How long to you intend to work before you retire? = 67 (more than likely)
After retirement, will you still work part time to supplement your income? = part time
What is the state of your health? = great
Do you have health insurance? = Yes
Do you have (hopefully term) life insurance? If so, is it enough to pay off the house if something should happen to you? Term = 350k
Do you have disability insurance? = no.
Okay then. Your risk is relatively low with regard to what's going on in your life. You have a time horizon of about 17 years, you intend to have some form of continued income after retirement (it would be nice if your wife intended to do some part time work after retirement as well) and you're covered if something should happen to you if you got sick or worse. The disability thing is a gamble in that you're assuming that you'll be able to work until your planned retirement. That's part of your risk profile though.
As others have suggested, I'd start by building an emergency fund. One or a series of emergencies can put you back into the weeds, so having that fund is good for both peace of mind and from a pure financial standpoint.
Second, I echo the suggestion that you should pay off the student debt. Paying it off is a guaranteed return of 9%. Can't pretend that there are a lot of investments that guarantee that much.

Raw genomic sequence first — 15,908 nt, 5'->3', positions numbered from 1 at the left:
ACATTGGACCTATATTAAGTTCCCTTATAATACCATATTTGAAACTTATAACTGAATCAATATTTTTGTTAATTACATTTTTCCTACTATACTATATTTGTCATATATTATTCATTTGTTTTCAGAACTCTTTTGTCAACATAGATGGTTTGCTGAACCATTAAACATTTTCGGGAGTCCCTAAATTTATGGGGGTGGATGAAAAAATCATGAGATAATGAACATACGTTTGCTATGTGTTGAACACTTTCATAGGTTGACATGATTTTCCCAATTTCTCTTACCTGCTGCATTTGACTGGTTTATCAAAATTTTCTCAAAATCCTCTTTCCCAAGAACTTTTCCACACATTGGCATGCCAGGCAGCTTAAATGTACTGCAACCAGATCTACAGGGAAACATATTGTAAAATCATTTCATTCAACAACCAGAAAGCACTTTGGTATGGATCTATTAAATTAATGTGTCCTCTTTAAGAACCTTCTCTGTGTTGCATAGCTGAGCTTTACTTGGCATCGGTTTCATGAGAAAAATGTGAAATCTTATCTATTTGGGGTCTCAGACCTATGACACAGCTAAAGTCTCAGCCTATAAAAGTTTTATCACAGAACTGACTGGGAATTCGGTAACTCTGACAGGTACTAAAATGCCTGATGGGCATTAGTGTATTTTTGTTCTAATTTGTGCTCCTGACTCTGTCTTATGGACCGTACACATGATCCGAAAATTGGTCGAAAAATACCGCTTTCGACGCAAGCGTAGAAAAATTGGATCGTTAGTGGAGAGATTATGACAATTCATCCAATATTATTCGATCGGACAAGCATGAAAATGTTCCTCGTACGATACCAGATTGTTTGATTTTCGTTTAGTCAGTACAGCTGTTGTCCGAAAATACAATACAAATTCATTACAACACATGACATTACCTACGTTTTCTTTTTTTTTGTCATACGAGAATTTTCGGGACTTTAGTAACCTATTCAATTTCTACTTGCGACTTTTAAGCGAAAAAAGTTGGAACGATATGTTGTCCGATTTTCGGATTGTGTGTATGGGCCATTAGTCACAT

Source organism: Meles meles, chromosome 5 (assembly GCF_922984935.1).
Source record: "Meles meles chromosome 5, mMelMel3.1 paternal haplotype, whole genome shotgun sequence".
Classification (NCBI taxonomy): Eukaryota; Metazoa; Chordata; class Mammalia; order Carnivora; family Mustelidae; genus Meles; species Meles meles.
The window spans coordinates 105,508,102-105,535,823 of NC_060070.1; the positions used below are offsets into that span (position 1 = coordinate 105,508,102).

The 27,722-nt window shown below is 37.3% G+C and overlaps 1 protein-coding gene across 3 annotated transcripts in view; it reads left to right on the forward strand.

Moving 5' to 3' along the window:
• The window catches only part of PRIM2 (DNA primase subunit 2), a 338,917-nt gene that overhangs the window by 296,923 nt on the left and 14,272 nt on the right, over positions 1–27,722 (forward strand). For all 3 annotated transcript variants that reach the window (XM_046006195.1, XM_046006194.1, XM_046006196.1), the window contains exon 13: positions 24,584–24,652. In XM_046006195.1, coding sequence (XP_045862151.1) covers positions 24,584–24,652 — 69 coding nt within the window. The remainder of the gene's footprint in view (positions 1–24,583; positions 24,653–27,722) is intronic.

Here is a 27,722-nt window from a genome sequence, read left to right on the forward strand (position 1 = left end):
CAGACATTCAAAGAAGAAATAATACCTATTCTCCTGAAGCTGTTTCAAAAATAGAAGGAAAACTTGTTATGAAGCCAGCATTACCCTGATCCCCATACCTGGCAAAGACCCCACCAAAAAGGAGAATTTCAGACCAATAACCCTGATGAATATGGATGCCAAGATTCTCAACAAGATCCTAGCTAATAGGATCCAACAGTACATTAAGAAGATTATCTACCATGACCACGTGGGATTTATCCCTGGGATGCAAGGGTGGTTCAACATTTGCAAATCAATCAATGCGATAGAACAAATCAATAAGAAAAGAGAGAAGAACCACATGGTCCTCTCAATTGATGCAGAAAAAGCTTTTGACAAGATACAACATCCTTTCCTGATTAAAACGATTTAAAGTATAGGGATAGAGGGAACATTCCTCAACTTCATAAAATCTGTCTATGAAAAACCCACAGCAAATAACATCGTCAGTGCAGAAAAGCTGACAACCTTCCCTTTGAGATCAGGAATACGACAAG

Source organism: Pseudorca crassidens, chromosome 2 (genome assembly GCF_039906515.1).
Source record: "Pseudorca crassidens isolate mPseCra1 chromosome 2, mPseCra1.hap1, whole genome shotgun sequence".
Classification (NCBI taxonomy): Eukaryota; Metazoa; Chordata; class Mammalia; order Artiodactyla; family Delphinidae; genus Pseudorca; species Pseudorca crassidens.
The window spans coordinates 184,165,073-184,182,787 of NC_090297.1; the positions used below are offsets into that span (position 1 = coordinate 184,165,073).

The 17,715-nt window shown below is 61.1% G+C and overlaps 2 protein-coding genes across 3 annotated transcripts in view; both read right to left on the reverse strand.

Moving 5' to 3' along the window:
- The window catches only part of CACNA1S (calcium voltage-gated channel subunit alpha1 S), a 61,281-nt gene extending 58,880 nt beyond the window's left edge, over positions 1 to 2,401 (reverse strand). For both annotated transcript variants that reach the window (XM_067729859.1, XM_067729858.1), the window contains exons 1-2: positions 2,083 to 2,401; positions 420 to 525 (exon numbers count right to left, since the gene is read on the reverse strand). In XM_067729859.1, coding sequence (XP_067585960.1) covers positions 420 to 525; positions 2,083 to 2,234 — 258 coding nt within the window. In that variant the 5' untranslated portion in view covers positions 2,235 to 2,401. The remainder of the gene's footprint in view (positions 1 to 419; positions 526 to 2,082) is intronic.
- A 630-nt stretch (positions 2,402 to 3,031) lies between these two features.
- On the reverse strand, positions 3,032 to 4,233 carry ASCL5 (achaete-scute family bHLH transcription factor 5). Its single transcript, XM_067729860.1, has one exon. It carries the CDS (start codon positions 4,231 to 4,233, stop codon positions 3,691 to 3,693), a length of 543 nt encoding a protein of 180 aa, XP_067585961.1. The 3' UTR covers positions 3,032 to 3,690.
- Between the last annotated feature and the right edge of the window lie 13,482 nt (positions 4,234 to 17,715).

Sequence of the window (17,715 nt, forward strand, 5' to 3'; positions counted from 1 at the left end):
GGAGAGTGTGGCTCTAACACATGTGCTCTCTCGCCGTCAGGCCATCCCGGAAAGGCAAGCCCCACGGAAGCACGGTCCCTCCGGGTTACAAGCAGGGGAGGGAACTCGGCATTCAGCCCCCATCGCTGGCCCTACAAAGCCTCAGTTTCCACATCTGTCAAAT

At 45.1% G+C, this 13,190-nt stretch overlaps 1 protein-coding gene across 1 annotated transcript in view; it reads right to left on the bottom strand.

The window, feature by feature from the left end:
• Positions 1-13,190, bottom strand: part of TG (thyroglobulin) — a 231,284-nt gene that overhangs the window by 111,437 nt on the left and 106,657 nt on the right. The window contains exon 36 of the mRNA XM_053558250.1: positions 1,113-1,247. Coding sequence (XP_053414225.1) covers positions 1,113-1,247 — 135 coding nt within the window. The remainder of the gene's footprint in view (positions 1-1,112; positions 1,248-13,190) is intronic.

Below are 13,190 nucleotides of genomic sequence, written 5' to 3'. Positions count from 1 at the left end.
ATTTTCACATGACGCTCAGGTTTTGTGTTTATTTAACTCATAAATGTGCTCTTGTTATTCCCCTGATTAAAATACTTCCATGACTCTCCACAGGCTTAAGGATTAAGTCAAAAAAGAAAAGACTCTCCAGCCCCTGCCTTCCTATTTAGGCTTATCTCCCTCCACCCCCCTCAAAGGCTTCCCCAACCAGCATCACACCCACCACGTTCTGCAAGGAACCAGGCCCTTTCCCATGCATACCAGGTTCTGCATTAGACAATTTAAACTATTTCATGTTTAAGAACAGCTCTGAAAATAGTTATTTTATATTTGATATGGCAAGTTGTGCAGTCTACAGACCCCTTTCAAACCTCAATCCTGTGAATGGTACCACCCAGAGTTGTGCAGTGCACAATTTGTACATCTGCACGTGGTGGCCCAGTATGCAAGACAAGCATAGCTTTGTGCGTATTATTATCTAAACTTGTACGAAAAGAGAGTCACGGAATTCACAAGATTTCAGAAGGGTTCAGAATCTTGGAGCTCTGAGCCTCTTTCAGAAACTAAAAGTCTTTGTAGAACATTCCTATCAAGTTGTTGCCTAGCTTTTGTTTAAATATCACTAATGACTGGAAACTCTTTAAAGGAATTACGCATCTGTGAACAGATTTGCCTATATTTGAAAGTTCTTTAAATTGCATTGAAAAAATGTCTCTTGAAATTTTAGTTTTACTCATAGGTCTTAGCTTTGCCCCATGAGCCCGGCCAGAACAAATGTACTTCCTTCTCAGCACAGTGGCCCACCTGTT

How much longer do you have to pay off your mortgage? I agree with the idea that you shouldn't carry that debt into retirement, but on the other hand, the interest is tax-deductible, so it's net cost isn't really as high as 6%. I'd stay with the current program right now, diverting money toward retirement savings so you get get at least some of the time factor working for you. Put your money into a Roth IRA so that your interest paid is tax-deductible, but your earnings are tax free. You can elect to accelerate your mortgage payments later, when they'll be covering more principal and less interest. The tax benefit will be less at that point, so you might as well pay it off. Or you could just continue working to pay it all off by the time you retire and continue growing your savings instead. Your call.
The one thing left that you have to figure out is what your risk tolerance is. This, along with your time horizon, will determine your asset allocation (how much in stocks, how much in bonds, how much in savings vehicles like CDs, etc.). Rather than tell you what to buy, I strongly recommend that you read Transparent Investing,
then determine for yourself what works best for you. It does a very nice job of explaining risk/reward, and it plays into your time horizon and risk tolerance. Then come back and ask more questions if you feel the need.